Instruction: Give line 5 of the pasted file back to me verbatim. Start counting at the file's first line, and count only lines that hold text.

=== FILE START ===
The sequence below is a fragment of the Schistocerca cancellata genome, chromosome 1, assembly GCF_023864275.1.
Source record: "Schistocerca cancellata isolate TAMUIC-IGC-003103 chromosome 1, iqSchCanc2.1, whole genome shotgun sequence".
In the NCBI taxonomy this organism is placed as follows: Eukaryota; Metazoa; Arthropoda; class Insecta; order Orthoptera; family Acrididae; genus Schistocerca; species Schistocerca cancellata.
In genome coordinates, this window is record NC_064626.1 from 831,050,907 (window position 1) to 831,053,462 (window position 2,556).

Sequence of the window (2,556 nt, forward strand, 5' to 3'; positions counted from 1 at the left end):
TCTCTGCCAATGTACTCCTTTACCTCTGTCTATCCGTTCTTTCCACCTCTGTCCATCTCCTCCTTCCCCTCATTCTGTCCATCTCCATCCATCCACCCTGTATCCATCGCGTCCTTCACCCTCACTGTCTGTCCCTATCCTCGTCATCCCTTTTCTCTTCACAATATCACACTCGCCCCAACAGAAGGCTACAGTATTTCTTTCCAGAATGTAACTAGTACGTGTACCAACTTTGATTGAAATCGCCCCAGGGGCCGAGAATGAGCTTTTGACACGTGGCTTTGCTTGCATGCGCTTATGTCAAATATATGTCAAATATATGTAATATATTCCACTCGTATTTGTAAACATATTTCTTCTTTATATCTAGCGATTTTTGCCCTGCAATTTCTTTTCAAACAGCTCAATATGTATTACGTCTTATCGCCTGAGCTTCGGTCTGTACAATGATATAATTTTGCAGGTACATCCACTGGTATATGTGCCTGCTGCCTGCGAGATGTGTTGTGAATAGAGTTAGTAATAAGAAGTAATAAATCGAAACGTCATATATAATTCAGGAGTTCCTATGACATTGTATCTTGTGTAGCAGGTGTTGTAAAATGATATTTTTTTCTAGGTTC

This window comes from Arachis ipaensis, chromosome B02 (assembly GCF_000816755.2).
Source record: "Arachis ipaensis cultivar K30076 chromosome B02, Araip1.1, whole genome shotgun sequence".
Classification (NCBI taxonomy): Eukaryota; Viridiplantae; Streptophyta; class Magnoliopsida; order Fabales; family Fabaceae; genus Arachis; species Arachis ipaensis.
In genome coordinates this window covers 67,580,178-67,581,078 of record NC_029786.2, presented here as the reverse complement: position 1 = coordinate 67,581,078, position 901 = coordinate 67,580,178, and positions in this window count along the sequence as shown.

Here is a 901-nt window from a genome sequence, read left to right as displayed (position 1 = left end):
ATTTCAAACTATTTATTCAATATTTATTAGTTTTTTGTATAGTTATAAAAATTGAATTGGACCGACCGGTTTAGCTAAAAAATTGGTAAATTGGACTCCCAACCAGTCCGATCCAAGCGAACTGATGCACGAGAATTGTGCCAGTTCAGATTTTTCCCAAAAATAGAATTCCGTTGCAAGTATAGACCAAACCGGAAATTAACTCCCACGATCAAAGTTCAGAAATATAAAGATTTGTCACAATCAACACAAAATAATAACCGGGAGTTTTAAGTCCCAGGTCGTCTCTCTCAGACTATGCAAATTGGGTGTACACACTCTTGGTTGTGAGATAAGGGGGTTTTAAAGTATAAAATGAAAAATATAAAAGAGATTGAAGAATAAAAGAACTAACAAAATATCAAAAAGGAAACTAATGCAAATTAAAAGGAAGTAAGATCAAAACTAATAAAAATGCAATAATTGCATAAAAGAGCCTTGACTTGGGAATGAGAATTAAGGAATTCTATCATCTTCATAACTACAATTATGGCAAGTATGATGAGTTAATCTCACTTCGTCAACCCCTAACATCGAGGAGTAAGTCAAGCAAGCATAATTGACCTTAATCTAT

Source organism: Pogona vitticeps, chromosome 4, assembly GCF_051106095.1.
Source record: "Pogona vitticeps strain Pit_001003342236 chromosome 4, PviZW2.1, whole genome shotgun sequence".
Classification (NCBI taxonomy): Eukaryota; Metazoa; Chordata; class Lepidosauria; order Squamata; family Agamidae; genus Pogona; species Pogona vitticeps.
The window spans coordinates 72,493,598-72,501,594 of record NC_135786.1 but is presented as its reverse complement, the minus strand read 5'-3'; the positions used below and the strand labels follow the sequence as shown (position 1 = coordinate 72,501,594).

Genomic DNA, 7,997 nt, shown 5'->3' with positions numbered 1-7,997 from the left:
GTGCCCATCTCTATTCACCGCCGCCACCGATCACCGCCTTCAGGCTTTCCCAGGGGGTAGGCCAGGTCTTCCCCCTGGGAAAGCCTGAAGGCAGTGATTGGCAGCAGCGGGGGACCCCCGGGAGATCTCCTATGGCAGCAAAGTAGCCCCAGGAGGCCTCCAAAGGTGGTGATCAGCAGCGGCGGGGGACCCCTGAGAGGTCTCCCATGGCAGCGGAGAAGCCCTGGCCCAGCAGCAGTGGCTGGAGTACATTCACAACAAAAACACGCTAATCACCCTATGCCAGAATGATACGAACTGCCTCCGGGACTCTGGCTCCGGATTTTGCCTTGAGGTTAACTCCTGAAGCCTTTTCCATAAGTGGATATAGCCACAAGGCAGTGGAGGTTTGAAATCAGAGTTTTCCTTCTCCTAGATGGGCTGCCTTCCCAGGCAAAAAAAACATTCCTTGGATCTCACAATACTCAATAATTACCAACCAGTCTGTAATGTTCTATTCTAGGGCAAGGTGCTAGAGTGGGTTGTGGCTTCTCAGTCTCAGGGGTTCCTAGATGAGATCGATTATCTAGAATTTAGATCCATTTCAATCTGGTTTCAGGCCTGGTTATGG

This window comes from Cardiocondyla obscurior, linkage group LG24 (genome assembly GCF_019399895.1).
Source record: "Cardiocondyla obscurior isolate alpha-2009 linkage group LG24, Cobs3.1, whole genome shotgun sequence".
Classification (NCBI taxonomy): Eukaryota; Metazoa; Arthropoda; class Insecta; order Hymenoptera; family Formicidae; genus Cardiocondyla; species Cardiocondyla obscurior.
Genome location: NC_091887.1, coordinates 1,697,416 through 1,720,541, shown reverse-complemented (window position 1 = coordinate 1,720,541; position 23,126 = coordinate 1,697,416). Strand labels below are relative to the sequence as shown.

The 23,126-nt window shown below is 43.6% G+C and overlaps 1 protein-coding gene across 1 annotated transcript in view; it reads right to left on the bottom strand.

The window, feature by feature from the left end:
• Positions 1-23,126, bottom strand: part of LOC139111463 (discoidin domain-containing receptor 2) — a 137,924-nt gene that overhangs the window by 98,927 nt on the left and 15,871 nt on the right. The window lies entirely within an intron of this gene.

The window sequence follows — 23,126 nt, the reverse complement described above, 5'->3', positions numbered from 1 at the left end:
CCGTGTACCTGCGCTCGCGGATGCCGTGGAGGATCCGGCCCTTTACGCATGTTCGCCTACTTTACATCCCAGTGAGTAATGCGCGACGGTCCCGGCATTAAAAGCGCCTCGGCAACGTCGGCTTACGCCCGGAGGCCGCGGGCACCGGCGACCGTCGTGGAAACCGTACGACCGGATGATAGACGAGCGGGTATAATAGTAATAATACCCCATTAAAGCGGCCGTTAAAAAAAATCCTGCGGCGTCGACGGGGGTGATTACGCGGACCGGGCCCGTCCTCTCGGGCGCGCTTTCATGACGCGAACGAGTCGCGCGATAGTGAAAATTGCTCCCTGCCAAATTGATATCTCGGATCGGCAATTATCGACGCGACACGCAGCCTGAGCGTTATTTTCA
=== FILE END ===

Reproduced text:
Sequence of the window (2,556 nt, forward strand, 5' to 3'; positions counted from 1 at the left end):